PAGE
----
On the River: About

This is the fifth community history project the group has done. These projects help participants learn about and share new and deeper understanding about the Maple Ridge area, its residents and neighbours, and historical events that have impacted past decisions and actions.

By harnessing a wide range of skills and contacts, research and reporting work challenges experienced members and supports members in expanding their skills. As well, we engage with partners in other disciplines and institutions, and sometimes discover extended family contacts.

The story of the fishing industry in Maple Ridge is also told through four display boards. These displays travel to family and local history events, and members of Maple Ridge Family History Group are available to speak on project methodology and the various topics explored by the projects. 

Previous projects have focused on individual families that are no longer represented by living community members. This examination of a no longer dominant industry has taken longer than usual because of its larger scope, and COVID restrictions, but grew from examining historic census records since British Columbia joined the Canadian confederation.

Project Members

Sandra Ayres; Rhonda Cairns; Lynne Currie; Gina Leigh, Secretary; Andrea Lister, Project Coordinator; Alberta McNamara, Digital File Wrangler; Joanne Montgomery; Gunter Rebele; Brenda Smith; Debbie Spouler; Erica Williams; Merlot the Tortoiseshell

Scope of the Project

The project is designed to discover the nature of the Fraser River fishery from the 1890s to 1929, examining principally the part of the river described by the eastern and western boundaries of the District of Maple Ridge.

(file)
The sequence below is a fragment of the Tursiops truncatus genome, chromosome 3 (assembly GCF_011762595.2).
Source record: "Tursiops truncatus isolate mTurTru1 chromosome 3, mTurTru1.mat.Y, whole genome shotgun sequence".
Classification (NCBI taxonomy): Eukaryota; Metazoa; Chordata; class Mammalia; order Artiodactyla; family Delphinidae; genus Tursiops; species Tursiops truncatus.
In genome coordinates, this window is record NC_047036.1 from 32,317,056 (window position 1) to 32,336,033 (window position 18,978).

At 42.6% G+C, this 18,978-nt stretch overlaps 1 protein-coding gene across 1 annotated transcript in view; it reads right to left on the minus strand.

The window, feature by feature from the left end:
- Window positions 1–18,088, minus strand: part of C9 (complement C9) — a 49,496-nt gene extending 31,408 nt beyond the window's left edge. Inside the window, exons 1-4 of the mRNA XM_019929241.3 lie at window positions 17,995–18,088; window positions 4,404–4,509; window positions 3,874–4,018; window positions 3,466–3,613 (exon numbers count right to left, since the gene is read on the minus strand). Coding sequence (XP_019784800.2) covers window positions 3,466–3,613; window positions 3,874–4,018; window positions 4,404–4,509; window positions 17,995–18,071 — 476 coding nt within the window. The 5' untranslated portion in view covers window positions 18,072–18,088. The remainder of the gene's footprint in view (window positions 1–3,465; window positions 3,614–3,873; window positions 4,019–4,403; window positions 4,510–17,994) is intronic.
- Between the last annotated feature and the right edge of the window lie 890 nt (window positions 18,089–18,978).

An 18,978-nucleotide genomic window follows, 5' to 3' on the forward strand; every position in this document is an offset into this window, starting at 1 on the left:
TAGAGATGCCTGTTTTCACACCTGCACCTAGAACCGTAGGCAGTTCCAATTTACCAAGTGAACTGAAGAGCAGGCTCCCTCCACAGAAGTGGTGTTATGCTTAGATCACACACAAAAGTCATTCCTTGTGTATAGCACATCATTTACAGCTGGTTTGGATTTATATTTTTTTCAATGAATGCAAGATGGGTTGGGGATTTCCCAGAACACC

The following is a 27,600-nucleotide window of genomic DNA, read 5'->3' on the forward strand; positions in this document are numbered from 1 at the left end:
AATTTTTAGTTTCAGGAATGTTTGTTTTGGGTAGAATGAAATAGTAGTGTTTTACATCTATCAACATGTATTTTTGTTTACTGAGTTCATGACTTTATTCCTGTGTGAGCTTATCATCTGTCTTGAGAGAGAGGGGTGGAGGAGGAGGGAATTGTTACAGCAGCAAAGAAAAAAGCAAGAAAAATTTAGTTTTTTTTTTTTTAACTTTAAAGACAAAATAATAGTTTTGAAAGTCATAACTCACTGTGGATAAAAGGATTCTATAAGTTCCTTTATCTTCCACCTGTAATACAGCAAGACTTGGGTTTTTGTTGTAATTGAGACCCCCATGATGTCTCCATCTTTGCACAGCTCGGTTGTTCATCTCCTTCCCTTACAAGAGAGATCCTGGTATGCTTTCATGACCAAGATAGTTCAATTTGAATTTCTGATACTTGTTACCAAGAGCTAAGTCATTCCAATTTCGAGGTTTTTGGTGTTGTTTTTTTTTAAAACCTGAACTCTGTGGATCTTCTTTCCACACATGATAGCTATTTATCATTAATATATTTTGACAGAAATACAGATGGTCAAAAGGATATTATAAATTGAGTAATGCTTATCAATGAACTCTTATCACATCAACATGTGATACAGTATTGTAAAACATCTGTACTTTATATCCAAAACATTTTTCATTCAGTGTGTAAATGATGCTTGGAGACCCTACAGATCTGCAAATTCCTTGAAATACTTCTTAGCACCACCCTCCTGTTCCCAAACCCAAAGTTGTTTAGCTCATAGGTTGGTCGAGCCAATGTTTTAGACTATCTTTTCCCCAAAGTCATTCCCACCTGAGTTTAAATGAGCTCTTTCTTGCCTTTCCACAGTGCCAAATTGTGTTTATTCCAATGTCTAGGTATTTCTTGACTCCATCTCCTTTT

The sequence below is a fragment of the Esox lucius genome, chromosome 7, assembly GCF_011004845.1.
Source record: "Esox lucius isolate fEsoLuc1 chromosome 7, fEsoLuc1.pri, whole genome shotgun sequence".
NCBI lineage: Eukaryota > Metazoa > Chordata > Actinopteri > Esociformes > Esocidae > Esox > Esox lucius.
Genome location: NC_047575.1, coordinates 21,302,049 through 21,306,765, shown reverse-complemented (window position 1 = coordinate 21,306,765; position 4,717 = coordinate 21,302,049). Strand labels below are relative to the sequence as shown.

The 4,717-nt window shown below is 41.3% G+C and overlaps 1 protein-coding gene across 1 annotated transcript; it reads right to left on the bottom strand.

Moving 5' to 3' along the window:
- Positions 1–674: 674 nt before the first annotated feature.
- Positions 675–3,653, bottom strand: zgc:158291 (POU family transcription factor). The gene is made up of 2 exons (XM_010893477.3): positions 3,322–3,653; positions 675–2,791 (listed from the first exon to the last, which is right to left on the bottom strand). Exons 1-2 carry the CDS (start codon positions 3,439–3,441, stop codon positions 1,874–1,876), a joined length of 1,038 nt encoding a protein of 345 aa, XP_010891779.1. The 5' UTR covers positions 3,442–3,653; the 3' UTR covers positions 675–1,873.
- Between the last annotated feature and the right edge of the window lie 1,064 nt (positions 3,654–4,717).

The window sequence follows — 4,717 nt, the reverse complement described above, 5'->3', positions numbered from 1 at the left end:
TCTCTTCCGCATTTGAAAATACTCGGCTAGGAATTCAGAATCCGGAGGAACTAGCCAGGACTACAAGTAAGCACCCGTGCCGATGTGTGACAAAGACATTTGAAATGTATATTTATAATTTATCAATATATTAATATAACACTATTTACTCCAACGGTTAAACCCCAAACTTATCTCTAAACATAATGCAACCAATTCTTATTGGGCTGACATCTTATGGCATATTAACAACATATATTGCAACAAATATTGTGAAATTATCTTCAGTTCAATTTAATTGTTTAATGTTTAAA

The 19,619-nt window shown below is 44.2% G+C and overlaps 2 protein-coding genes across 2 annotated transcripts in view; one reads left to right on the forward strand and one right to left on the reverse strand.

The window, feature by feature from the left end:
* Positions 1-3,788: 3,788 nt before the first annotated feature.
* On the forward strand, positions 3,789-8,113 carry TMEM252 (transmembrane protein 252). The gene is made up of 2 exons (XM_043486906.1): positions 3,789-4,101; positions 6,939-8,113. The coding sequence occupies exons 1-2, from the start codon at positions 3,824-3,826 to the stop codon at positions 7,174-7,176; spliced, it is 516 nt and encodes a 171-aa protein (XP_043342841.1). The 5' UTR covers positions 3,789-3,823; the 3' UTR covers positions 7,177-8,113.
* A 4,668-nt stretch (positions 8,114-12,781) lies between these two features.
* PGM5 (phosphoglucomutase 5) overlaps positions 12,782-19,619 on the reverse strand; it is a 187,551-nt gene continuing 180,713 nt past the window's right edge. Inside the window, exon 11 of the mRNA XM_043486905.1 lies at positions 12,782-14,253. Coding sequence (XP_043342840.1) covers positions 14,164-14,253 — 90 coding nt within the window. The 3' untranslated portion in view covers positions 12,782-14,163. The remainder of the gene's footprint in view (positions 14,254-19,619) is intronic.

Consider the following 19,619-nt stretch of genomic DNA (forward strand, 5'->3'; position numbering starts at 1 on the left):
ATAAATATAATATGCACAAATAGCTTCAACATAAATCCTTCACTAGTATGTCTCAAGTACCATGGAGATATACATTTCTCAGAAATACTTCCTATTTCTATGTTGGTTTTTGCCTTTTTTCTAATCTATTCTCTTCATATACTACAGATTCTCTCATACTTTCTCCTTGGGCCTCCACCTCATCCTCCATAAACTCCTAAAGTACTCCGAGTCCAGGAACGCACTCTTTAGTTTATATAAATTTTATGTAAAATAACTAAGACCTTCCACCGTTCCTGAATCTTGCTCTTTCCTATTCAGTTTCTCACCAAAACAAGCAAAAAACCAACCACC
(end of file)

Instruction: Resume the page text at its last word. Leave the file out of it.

We started by transcribing and analyzing the 1891 Census of Canada. After studying the nature of federal census records, participants first selected record types to find fisher families, using vital records, directories, and newspapers. From the early work we developed topics to include in the project: for example, boat building and fish processing. Zoom meetings gave us opportunities to evaluate and re-balance our contextual and local findings. Latter stages of the project involved fact checking, refining source information, choosing images, and preparing reports to the community.
COVID constraints have constrained and stimulated access to records that support the scope of this project. We are grateful to the repositories that have digitized historic materials, and to individuals who have dug deeply to find the information and expertise that benefit the project.


Census records are collections of information about the number of people living in a geographic area. Each census asks a range of questions to inform government policy and the distribution of resources. Library and Archives Canada holds census records from 1640. British Columbia joined Confederation in 1871 just a short while after that year’s Census of Canada was taken. When the District of Maple Ridge incorporated in 1874, its western boundary was Coast Meridian and the first federal census to include the province was taken in 1881, and every ten years after, until the mid-20th century when counts were taken more often. This project reviewed British Columbia counts from 1881 to 1921.


Trade, postal, and community directories are records assembled by private publishing companies. In British Columbia historic directories are available from 1860 to the mid-1990s. In this project, directories fill in the chronological spaces between and extend forward in time beyond historic census records.